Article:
“Who Plays the Wife?”


Oh dear! If you’re gay, how many times have you had that question? And if you’re not – have you ever heard it asked?

Some folks seem to think that being a gay couple is some sort of ‘acting performance’. One of you has to pretend to be a woman… or one of you is expected to be very ‘feminine’… Now, I grant that there are no doubt plenty of gay couples who do think that way, but Dave and I are vehemently not one of them. It is possible to fall in love with a bloke not because he acts like a girl! You can both be as masculine as it comes – and I think Dave and I are exactly that – and still fall head over heels, as I have explained in Loving the Boy.


Within our close circle of intimate friendships there are five committed gay couples – ten guys in all. Four of those couples are just as I have described – equal partners in love, sharing that love, as it were, ‘both ways around’. The fifth couple are indeed slightly different – I speak here of Dave’s brother Pete and his partner Ivo. Ivo definitely seems to get much more out of being a ‘bottom’ to Pete’s ‘top’ than vice versa – although Ivo is quick enough to respond to Pete – or any of the rest of us – to give him relief! But Ivo is as ‘butch’ a guy as they come, and would go mad to be described as a ‘wife’ to Pete’s ‘husband’. And, actually, the press is increasingly speaking of a gay partner as ‘so-and-so’s husband’, which makes us all very cross.

Slightly worse still is when something is written like ‘Stephen’s er, husband, I suppose he is…’ – that quote sticks in my mind because it is what was written somewhere, possibly in the British homophobic rag newspaper ‘Daily Mail’, describing Stephen Gateley’s partner shortly after Stephen had died suddenly… of causes unrelated to gay sex, as that horrible newspaper was disappointed to discover.


I’m going on about this partly because of an incident yesterday when I happened to be with Leo when he asked me to stop by the house of one of his school friends because he had found some item of lost property. Rather than sit in the car, I went to the door of the house with him, and it was opened by a slightly dithery old lady who was obviously ‘granny’ – the boy concerned was not at home. Leo explained his mission, handed over the item and then mentioned that I was his dad. Whereupon, granny replied ‘Don’t be silly, dear, he can’t be, they said he’s…’ and then dried up, looking at me with one of those demented grins as if to say ‘Well, you know, dear, because I’ve heard you’re gay, aren’t you…..’. I politely clarified that I was indeed Leo’s dad, and we left. Leo sensed that I was boiling up, and told me that his friend knew perfectly well the circumstances of Leo’s parentage (lesbian Clare is his mum, whose home Dave and I share along with her partner, Pete and Ivo, and the two kids…). The friend (and his parents) are, so far as we are aware, unconcerned about Leo and just view him as a good friend.

I shall give the lady the benefit of the doubt, in that she has not understood properly what the boy and his parents may have told her! And, for the avoidance of doubt, the circumstances through which Dave and I are proud dads of a girl (him) and a boy (me) are explained in The Power of Love. Arrrgh!


Have I gone on about this long enough? Probably. Enough pictures of two guys enjoying each other’s company? Maybe not…


It doesn’t have to be love – it can be sharing a tough workout in an army position:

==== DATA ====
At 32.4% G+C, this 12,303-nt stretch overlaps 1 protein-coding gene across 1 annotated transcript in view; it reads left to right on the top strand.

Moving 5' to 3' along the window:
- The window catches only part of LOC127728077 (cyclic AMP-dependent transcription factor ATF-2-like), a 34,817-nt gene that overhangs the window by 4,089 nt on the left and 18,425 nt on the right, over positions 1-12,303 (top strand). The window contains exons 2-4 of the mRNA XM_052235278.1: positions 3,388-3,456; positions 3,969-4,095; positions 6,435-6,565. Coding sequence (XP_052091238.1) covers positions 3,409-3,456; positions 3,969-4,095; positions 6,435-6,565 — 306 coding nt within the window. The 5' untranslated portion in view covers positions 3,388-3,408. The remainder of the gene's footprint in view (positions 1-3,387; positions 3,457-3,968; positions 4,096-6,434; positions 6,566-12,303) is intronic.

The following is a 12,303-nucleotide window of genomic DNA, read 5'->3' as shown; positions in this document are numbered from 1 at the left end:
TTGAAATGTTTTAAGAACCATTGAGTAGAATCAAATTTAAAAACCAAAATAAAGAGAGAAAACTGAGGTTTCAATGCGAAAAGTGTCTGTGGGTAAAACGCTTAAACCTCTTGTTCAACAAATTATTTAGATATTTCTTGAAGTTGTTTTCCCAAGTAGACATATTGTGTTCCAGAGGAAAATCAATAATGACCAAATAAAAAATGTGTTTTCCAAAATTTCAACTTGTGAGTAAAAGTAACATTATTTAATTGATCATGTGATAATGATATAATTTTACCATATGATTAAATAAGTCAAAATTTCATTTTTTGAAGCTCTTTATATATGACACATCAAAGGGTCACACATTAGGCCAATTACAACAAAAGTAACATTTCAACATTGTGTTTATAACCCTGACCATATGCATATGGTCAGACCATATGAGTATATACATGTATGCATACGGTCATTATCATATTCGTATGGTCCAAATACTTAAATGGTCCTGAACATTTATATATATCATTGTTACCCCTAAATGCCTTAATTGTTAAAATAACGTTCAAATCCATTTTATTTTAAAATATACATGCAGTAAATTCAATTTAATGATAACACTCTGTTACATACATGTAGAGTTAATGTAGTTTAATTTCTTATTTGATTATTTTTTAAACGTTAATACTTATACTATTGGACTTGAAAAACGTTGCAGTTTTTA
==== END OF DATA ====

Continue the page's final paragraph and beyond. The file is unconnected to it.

…or at a street workout…

more resistance

sporting dudes

That doesn’t make them gay. Nor does groups of guys just chilling out doing silly things:



…in the name of ‘ballet’, even:



OK, ballet has a higher proportion of gay men in its ranks than other ‘professions’, I know. Did I just shoot my own argument in the foot?

What I do know is that what comes ‘at the end of the day’ between my partner and I, and between our closely-knit group of gays, is very special to us, just as it is between the ‘normal’ straight husband and wife.


Should I be ashamed of that, for upsetting ‘granny’? Not in my book. And not in Leo’s book either: he has spent 13 years growing up with his special status of effectively having two dads and two mums, only recently living together in one household after 12 years of him living with either a set of two mums or a set of two dads. He’s cool with it and deals with it – and is as straight as it comes. Lesson? Dunno. But, for a 13yo, Leo has a masterly way of dealing with things that leave me boiling up inside. He did a great job of cooling me down, and then Dave took over…


‘Nite, then… and love your wife/husband/partner/dog/cat/motorbike… delete as applicable !!!!!

About tonycavanagh

Born Northampton UK; school Oxford UK and Oak Ridge Tennessee, where I met my wonderful partner Dave, also from UK. Oak Ridge is our main training base for acrobatics and circus stuff, but we also established a base in Wales (UK) to serve us when we are working in Europe. Our 'story', of finding gay love, learning the acrobatics trade and then of how we got shot at during our show (and worse was to follow - just to prove that the risks of being an acrobat are not always the most obvious ones!) are now available in my three books 'Loving the Boy', 'The Power of Love' and 'Against All Odds'. Links available on most blog posts. Actually, waiting for the imminent arrival of the first printed copies was far scarier than anything we do in performance. A fourth book - not about us but exploring the sadness of a gay Native American boy denied his true identity - is currently with an agent for evaluation. watch for 'Let The Future Find Me' in due time. And now to book five... another boy, another quest... seems its always boys...
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1 Response to “Who Plays the Wife?”

  1. Pingback: Rainbowification and Other Stories | Tony Cavanagh

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